There are at least two education-related pieces I hadn't seen among this year's recently-announced Peabody Awards (here), including Left Behind: The Failure of East St. Louis Schools (which appears to have nothing to do with NCLB and was produced by KMOV-TV, St. Louis, MO) and The Education of Ms. Groves ("Inspiring but not schmaltzy, this program tracks the learning curve of a wide-eyed, first-year middle-school teacher in Atlanta who discovers her job demands skills and resources as well as idealism." Produced by Dateline NBC)....


Some things you might not have seen before, courtesy of Baird & Co's business-oriented Class Notes (PDF): "In its annual report on preschool funding, “The State of Preschool 2006: State Preschool Yearbook,” the National Institute for Early Education Research (NIEER) found that states are equally as likely to cut public funding for preschool education as they are to increase funding".... and... "only two states, Oklahoma (70%) and Georgia (51%) enrolled more than half of the four-year olds in their state."...


Better late than never, the Education Industry Association, which represents the tutoring companies in Washington, has finally put out a press release in response to Senator Clinton's "Halliburton all over again" charge from last weekend (see below) saying that they are surprised by the remarks and have worked with Clinton on tutoring legislation last year. The statement (below) doesn't acknowledge the mishaps and questionable practices that have popped up, or the difficulties districts and states have had weeding out bad apples, but says SES participation and satisfaction rates are up, and that 500K children are participating now....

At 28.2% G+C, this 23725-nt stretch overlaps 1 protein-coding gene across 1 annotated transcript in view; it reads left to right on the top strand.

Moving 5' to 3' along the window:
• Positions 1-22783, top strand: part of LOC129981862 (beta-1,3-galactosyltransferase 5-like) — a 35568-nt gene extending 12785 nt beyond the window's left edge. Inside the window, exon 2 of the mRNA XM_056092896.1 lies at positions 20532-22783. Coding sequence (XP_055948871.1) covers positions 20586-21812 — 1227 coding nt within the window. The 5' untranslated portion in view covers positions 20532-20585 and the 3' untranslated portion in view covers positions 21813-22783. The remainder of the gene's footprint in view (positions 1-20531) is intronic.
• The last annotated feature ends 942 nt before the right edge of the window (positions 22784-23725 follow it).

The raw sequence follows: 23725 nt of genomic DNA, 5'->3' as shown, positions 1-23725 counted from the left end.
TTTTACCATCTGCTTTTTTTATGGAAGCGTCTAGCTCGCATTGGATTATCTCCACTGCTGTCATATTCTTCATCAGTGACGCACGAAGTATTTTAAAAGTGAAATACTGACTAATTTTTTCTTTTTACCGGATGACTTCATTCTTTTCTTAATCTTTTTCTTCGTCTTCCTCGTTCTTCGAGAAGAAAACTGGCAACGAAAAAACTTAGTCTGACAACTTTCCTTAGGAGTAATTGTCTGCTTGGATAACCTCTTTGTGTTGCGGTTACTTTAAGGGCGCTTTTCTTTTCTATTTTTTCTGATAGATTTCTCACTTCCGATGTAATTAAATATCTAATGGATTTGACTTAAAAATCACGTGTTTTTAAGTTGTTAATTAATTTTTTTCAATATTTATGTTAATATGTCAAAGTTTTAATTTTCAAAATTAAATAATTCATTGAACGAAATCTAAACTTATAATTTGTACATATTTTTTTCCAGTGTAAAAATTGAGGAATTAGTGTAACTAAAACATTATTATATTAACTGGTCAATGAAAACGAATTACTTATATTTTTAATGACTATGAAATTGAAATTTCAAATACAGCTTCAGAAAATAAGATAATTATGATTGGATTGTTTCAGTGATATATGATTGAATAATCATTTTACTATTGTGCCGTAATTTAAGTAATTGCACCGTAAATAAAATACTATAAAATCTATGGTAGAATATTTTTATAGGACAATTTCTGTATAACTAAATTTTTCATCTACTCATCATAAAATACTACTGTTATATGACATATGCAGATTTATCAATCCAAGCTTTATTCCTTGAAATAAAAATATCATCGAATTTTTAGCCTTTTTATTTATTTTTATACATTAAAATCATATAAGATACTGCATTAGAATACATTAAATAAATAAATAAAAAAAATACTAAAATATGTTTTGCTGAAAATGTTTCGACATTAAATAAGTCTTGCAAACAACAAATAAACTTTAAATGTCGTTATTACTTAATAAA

Things heated up towards the end of last night's PBS NewsHour segment on reauthorizing NCLB (here), with Philly superintendent Paul Vallas touting the benefits of the law and Nebraska state supe Doug Christiansen describing its deficiencies. It's an argument we've all heard before. What jumped out at me, though, was the intro to the discussion, which said that 20 states had tried to roll back all or parts of the law. I'd never heard that number before, and frankly it seemed both low and somewhat misleading. Hasn't pretty much every state tried to get out of the law's requirements? And ...


It may come as a surprise to some that news coverage of particular topics -- science, international news, education -- is commonly subsidized by foundations and other organizations seeking additional coverage for a topic that might otherwise get lost in the shuffle. Such is the case with the new Lumina Foundation-funded fellowship program for education reporters covering community colleges that's recently been announced by the Hechinger Institute (here) for 15 interested journalists that includes a $7,500 stipend for some participants. No doubt, coverage of community colleges is in many ways often inadequate. The trick, of course, is to beef ...


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